would possibly have been a healthy variety to our days.

Our dwelling consisted of two rooms at the top of a small house. They
were attics; in one my mother and Mrs. Fortress slept; in the other my
father and I. The bed he and I occupied was shut up during the day,
and made an impotent pretence of being a chest of drawers. This room
was our living room, and we took our meals in it.

In speaking of our servant as Mrs. Fortress I do not intend to convey
that she was a married woman. My impression was that she was single,
and I should have scouted the idea of her having a sweetheart; but my
parents always spoke of and to her as Mrs. Fortress.

From the window of our living-room I could see, at an angle, a bit of
the River Thames. The prospect was gloomy and miserable. There was no
touch of gaiety in the sluggish panorama of the life on the water. The
men on the barges, working with machine-like movement against the
tide, were begrimed and joyless; the people on the penny steamers
seemed bent on anything but pleasure; the boys who played about the
stranded boats when the tide was low were elfish and mischievous. The
land life was in keeping. The backs of other poor houses were scarcely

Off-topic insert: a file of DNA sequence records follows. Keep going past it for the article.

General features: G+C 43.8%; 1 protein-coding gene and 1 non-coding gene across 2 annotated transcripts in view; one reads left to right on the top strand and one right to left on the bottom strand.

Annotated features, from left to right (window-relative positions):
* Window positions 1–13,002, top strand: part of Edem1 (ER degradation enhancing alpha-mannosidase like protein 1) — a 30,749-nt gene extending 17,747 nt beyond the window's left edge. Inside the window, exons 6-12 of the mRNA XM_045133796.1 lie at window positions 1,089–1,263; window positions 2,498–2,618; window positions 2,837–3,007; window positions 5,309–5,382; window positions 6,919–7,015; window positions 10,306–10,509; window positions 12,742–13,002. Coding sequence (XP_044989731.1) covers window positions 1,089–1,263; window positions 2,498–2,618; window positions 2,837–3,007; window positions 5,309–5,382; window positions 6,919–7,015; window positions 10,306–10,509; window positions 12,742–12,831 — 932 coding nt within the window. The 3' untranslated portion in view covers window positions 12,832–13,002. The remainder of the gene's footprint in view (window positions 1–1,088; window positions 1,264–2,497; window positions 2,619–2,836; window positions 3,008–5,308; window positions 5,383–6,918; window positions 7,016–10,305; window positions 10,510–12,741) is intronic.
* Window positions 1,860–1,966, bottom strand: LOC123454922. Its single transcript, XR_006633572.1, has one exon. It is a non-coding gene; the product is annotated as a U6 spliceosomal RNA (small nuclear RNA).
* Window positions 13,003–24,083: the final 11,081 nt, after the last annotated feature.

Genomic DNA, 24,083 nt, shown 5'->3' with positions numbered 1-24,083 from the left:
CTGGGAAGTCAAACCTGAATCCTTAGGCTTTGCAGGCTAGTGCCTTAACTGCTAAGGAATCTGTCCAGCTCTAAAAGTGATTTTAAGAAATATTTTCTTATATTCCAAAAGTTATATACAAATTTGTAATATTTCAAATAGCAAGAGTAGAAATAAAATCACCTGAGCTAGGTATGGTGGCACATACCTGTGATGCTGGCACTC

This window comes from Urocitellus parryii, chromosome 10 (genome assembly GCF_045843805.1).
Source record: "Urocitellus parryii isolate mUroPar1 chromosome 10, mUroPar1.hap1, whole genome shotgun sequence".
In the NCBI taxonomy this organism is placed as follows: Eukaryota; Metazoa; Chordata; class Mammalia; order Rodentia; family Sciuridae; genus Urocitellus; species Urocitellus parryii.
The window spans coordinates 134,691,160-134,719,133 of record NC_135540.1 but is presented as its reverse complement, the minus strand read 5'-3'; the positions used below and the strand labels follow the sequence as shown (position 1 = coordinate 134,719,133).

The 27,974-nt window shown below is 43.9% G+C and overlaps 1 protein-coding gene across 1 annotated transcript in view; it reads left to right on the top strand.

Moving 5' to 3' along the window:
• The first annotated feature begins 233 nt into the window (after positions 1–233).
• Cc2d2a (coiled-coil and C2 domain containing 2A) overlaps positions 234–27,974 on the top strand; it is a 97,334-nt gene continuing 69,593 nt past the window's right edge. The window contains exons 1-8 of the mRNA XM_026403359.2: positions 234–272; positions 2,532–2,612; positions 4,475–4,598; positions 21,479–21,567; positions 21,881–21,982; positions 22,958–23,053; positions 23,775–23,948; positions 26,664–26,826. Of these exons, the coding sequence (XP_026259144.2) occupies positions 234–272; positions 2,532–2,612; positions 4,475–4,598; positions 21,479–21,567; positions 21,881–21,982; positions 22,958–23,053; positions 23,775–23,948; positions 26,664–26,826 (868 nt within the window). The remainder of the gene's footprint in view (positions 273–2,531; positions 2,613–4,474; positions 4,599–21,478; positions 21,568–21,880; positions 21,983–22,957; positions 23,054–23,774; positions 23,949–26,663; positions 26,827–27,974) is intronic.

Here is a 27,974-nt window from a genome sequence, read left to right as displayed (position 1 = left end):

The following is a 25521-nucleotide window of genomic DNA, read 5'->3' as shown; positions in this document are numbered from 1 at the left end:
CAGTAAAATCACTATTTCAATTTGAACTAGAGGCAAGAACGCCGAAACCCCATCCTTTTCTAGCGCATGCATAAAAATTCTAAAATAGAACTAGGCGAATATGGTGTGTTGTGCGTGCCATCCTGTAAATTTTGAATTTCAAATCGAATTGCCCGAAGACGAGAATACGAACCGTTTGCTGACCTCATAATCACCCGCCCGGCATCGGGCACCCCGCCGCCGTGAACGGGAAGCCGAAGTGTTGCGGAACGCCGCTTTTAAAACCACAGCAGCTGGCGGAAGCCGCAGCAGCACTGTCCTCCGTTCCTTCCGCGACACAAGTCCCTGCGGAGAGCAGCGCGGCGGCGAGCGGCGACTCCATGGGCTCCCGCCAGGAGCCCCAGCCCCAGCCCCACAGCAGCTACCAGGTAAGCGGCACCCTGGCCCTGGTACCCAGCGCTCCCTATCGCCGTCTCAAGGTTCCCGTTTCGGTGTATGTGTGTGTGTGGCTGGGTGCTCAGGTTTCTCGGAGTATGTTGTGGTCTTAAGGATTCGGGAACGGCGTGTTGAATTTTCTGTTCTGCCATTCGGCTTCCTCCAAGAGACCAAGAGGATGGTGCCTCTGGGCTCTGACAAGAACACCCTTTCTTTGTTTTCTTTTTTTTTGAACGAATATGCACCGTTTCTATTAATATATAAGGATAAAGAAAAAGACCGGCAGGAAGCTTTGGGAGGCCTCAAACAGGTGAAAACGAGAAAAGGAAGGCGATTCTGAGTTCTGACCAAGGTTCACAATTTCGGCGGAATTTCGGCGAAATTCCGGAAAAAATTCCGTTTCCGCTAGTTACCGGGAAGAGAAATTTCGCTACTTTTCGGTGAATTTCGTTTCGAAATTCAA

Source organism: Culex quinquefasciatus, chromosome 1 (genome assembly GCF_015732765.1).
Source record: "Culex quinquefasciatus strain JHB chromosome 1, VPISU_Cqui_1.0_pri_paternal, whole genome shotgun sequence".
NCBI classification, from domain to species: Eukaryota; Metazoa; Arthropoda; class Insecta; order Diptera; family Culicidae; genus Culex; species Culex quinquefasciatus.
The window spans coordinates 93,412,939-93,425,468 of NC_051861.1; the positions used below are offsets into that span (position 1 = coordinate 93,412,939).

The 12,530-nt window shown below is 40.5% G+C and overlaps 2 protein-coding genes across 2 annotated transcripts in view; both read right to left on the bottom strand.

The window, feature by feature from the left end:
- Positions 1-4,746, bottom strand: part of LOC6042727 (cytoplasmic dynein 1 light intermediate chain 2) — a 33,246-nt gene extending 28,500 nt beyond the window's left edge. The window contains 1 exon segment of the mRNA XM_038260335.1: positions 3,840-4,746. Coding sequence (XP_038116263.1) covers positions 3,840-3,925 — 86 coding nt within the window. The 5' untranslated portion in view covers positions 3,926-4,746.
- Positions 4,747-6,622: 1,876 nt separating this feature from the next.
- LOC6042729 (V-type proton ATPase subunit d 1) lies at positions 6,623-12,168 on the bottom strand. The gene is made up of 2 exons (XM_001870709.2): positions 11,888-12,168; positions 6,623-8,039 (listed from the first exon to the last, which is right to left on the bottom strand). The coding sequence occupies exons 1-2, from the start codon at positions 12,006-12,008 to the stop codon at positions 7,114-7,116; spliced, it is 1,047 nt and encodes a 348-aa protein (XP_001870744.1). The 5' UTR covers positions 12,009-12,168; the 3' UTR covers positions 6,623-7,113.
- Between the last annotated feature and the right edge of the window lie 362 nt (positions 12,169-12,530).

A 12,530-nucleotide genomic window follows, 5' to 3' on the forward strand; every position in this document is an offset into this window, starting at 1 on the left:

a handshake off. On a sill here and there were a few drooping flowers,
typical of the residents in the poverty-stricken neighbourhood.
Sometimes as I gazed upon these signs an odd impression stole upon me
that we had not always lived in this mean condition. I saw dimly the
outlines of a beautiful house, with gardens round it, of horses my
parents used to ride, of carriages in which we drove, of many servants
to wait upon us. But it was more like a dream than reality, and I made
no reference to it in my parents' hearing, and did not ask them
whether my fancies had any substantial foundation.

When I say that a cloud rested upon us, I mean the figure of speech to
bear no partial application. It was dark and palpable; it entered into
our lives; it shadowed all our days. On more than one occasion I
noticed my parents gazing apprehensively at me, and then piteously at
each other; and upon their discovering that I was observing them they
would force a smile to their lips, and assume a gaiety in which, young
as I was, I detected a false ring. My mother did not always take her
meals with us; my father and I frequently sat at the table alone.

"Your mother is not well enough to join us," he would sometimes say to
me. If he saw me gazing on the vacant chair.

There were occasions when he and I would go into the country, and I do
not remember that my mother ever accompanied us. There would be no
preliminary preparation for these trips, nor was it customary for my
father to say to me on the morning or the evening before these
departures, "We are going into the country to-morrow, Gabriel." We
always seemed to be suddenly called away, and our return was also
sudden and, to me, unexpected. These holidays would, in the ordinary
course of things, have been joyfully hailed by most poor lads. Not so
by me. They were most melancholy affairs, and I was glad to get back
from them. My father appeared to be suffering from greater anxiety in
the country than in London. The excuse for these sudden departures was